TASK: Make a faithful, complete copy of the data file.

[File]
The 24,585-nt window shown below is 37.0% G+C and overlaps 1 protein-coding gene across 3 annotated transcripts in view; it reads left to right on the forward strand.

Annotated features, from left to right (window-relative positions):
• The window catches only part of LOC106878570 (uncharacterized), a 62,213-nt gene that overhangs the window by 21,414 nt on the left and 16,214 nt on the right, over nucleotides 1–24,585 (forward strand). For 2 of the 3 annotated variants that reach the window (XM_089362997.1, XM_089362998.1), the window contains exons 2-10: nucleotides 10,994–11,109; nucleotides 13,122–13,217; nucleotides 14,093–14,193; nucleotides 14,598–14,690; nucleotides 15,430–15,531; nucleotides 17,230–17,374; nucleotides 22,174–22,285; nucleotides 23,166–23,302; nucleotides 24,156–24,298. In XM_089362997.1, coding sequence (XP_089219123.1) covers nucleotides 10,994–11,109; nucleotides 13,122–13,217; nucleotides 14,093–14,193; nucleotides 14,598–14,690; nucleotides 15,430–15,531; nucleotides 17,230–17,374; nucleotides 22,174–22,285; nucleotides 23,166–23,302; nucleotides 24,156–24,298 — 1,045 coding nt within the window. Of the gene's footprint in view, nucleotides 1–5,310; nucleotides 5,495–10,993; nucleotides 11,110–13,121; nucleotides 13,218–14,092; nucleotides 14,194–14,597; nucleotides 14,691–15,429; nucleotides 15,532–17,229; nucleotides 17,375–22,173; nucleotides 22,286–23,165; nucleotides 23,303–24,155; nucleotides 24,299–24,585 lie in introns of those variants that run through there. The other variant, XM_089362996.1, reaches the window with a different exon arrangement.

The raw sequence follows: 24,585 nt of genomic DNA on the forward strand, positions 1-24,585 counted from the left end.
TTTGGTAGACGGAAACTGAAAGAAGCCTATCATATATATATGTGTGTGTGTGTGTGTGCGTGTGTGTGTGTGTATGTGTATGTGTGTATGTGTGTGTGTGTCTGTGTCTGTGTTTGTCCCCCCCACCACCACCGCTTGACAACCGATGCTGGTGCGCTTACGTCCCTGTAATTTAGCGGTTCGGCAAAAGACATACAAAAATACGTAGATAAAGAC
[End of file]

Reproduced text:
The 24,585-nt window shown below is 37.0% G+C and overlaps 1 protein-coding gene across 3 annotated transcripts in view; it reads left to right on the forward strand.

Annotated features, from left to right (window-relative positions):
• The window catches only part of LOC106878570 (uncharacterized), a 62,213-nt gene that overhangs the window by 21,414 nt on the left and 16,214 nt on the right, over nucleotides 1–24,585 (forward strand). For 2 of the 3 annotated variants that reach the window (XM_089362997.1, XM_089362998.1), the window contains exons 2-10: nucleotides 10,994–11,109; nucleotides 13,122–13,217; nucleotides 14,093–14,193; nucleotides 14,598–14,690; nucleotides 15,430–15,531; nucleotides 17,230–17,374; nucleotides 22,174–22,285; nucleotides 23,166–23,302; nucleotides 24,156–24,298. In XM_089362997.1, coding sequence (XP_089219123.1) covers nucleotides 10,994–11,109; nucleotides 13,122–13,217; nucleotides 14,093–14,193; nucleotides 14,598–14,690; nucleotides 15,430–15,531; nucleotides 17,230–17,374; nucleotides 22,174–22,285; nucleotides 23,166–23,302; nucleotides 24,156–24,298 — 1,045 coding nt within the window. Of the gene's footprint in view, nucleotides 1–5,310; nucleotides 5,495–10,993; nucleotides 11,110–13,121; nucleotides 13,218–14,092; nucleotides 14,194–14,597; nucleotides 14,691–15,429; nucleotides 15,532–17,229; nucleotides 17,375–22,173; nucleotides 22,286–23,165; nucleotides 23,303–24,155; nucleotides 24,299–24,585 lie in introns of those variants that run through there. The other variant, XM_089362996.1, reaches the window with a different exon arrangement.

The raw sequence follows: 24,585 nt of genomic DNA on the forward strand, positions 1-24,585 counted from the left end.
TTTGGTAGACGGAAACTGAAAGAAGCCTATCATATATATATGTGTGTGTGTGTGTGTGCGTGTGTGTGTGTGTATGTGTATGTGTGTATGTGTGTGTGTGTCTGTGTCTGTGTTTGTCCCCCCCACCACCACCGCTTGACAACCGATGCTGGTGCGCTTACGTCCCTGTAATTTAGCGGTTCGGCAAAAGACATACAAAAATACGTAGATAAAGAC